Now that the dust has settled and people are getting used to working from home on a regular basis,  on-line meeting tools such as Teams, Zoom and BlueJeans are becoming second nature 

However, you may have noticed when using these tools that your video / sound sometimes gets distorted or freezes, along with a warning about “unstable network connection”. Then you realise that your home internet connection, which up until last month was used for the odd bit of Netflix, YouTube, Tiktok etc is now being given a workout designed by Joe Wicks!  

Why is Quality of Service needed? 

Normally your broadband connection at home would have plenty of bandwidth so that the occasional increase in transmissions would not be an issue. But in the current “lockdown” situation, home networks are being increasingly saturated with a change in data usage, be it from Virtual Learning Environments replacing traditional schooling, Video Conferences replacing onsite meetings and potentially Netflix running as background noise while everyone watches “Tiger King”. So as this happens you may find that your router can’t keep up and data packets are going to be dropped to try and keep up and everything is running slow.

Most routers today support something called Quality of Service (QoS) which can help alleviate these issues, prioritising your available bandwidth to ensure that traffic relating to VoIP calls, Video Conferencing etc get first “dibs” on the connection, with lower priority devices and applications are pushed down the queue. 

There are two types of protocol that your device can use when making a data connection, TCP (Transmission Control Protocol) and UDP (User Datagram Protocol). Applications that are time sensitive such as VoIP calling or Video Conferencing use UDP to transmit data rather than TCP, unlike TCP if there is any interruption to the data UDP will not attempt to resend the packets so they are lost for good. In this scenario the loss of even a few packets in a voice or video call will result in distorted quality and potentially result in the session being dropped. Popular Video Conferencing platforms such as MS Teams, Zoom and BlueJeans all use UDP for transmitting data when in meetings.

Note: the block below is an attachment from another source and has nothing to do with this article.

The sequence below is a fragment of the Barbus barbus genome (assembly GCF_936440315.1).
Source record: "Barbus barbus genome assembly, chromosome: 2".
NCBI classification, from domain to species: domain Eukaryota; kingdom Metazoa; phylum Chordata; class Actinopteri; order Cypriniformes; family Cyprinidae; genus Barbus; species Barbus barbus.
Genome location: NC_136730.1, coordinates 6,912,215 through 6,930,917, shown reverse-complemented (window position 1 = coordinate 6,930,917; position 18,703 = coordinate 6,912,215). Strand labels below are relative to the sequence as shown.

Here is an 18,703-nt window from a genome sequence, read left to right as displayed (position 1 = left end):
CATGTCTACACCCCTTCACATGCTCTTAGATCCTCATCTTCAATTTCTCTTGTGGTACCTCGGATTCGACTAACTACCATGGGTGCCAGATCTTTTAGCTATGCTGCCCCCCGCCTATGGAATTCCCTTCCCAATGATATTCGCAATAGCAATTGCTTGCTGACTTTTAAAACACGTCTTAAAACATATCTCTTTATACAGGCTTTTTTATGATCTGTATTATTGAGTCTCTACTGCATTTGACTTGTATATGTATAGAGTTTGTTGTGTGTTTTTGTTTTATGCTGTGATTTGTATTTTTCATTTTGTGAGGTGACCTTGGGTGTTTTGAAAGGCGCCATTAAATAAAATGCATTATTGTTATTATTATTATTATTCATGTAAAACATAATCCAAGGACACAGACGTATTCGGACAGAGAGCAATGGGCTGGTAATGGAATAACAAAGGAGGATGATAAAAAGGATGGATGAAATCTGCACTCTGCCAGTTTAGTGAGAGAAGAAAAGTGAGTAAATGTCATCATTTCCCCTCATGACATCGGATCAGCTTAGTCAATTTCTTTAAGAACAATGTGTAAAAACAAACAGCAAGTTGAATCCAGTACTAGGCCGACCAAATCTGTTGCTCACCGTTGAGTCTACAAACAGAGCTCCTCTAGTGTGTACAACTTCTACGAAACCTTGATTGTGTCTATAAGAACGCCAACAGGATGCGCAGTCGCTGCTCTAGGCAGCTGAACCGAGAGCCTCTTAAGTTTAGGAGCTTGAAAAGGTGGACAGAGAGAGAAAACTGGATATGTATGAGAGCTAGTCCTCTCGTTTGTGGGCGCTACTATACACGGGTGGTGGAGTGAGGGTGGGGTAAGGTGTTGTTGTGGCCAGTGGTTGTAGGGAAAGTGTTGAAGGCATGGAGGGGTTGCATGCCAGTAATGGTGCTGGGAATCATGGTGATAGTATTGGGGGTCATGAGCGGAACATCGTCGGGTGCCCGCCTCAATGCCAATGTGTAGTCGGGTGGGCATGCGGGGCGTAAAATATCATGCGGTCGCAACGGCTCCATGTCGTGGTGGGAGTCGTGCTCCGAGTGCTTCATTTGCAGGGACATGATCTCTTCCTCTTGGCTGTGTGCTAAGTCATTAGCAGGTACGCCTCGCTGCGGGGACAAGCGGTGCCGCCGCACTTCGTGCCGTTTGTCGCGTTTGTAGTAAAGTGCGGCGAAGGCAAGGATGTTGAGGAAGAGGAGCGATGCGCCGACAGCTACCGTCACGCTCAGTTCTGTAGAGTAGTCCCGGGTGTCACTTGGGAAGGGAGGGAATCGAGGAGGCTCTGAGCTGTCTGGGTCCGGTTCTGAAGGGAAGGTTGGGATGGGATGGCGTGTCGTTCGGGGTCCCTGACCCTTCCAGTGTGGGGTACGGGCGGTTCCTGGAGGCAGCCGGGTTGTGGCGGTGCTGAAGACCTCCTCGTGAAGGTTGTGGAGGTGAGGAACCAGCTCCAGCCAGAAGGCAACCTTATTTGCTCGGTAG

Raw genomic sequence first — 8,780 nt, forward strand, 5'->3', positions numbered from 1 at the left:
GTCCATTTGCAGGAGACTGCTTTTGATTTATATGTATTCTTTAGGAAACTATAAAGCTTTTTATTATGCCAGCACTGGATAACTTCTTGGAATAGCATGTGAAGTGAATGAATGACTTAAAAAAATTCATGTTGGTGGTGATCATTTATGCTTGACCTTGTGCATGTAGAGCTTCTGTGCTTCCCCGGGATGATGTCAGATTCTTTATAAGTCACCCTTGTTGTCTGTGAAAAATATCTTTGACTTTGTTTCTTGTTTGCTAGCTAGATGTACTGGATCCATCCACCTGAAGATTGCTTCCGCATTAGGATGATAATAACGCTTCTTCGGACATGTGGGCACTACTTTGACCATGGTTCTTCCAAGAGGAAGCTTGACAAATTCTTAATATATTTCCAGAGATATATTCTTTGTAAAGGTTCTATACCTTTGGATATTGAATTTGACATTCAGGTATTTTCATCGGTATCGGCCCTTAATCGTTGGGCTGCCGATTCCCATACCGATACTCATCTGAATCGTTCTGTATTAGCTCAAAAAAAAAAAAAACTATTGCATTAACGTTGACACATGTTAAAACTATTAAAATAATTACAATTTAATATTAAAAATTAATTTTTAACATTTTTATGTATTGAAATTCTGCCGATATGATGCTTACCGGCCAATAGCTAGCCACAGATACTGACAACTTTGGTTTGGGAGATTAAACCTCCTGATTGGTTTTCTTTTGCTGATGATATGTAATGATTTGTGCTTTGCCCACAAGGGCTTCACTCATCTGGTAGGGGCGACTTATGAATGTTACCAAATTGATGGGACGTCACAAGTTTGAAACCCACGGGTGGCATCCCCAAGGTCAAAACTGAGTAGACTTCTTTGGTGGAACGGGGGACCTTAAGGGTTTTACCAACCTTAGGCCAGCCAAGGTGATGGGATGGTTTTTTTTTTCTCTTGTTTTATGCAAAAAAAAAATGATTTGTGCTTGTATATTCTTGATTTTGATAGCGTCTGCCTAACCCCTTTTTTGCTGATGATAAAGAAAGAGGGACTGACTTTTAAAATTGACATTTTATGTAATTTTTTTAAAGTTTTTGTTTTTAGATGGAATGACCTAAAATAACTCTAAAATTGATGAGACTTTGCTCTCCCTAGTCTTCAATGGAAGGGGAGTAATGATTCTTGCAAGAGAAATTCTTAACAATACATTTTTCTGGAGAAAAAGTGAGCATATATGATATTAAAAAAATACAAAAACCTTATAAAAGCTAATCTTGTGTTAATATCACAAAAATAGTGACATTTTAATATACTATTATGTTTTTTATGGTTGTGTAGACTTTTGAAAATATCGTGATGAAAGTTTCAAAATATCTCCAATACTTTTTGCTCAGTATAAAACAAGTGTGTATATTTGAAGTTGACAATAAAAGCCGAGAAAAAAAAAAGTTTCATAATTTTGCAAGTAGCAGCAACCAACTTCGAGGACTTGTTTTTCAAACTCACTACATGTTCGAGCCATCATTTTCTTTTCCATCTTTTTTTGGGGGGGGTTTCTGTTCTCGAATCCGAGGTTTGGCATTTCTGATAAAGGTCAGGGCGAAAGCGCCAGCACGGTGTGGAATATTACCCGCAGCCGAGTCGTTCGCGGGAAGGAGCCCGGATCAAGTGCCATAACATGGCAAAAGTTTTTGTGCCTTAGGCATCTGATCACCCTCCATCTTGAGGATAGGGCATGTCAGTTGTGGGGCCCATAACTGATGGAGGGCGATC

How does it work? 

When you enable Quality of Service (QoS) on your network, the router will try to help to manage delay and packet loss by managing the limited external bandwidth that you have. When you are setting up QoS it is important to be accurate when it comes to entering your connection speed. If you are using broadband over the phone (ADSL or Fibre) then your modem should be able to set the QoS bandwidth settings from this. If you are using a Cable connection or mobile broadband, use something like or to get your network speed. Do this a few times over the course of few days to get an average speed.  There are a few different ways to “tag” the traffic, the most common one that routers follow is Class of Service (CoS) this is split into 3 different priorities, Class 1, 2 and 3. With 1 being the highest priority and 3 being the lowest, anything not classed is way down the bottom of the pile. Above Class 1 there is VoIP Traffic.

See graph below taken from our Draytek Router at Technology Support 24/7 Ltd: 

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As you can see from this, we have most of our traffic being routed via the other pile (in this case it is the Sonos stream) 

Once you have the bandwidth issue sorted out then it is time to plan what applications and devices are priority. For example, we have configured our Draytek Router to prioritise all traffic from our 3CX Phone System, and any data that is using the TCP/UDP Ports for Zoom, MS Teams and FaceTime. Then on the flip side we have demoted the Sonos to lowest of the low so that gets shunted first. You could maybe do the same with the lounge TV, kids Xbox etc.  

Once the applications are tagged on the router it can then apply the appropriate policy on the data packets as they are in transit, allowing higher priority traffic to exit onto the router first, queuing any lower priority packets if you are reaching your bandwidth thresholds. If you reach your limit’s the router will drop packets from the lower priority applications / devices first to ensure that your voice & video calls do not suffer. 

Any questions?

If you have any questions regarding this or you would like us to help you to configure your router, then please do not hesitate to get in touch with us.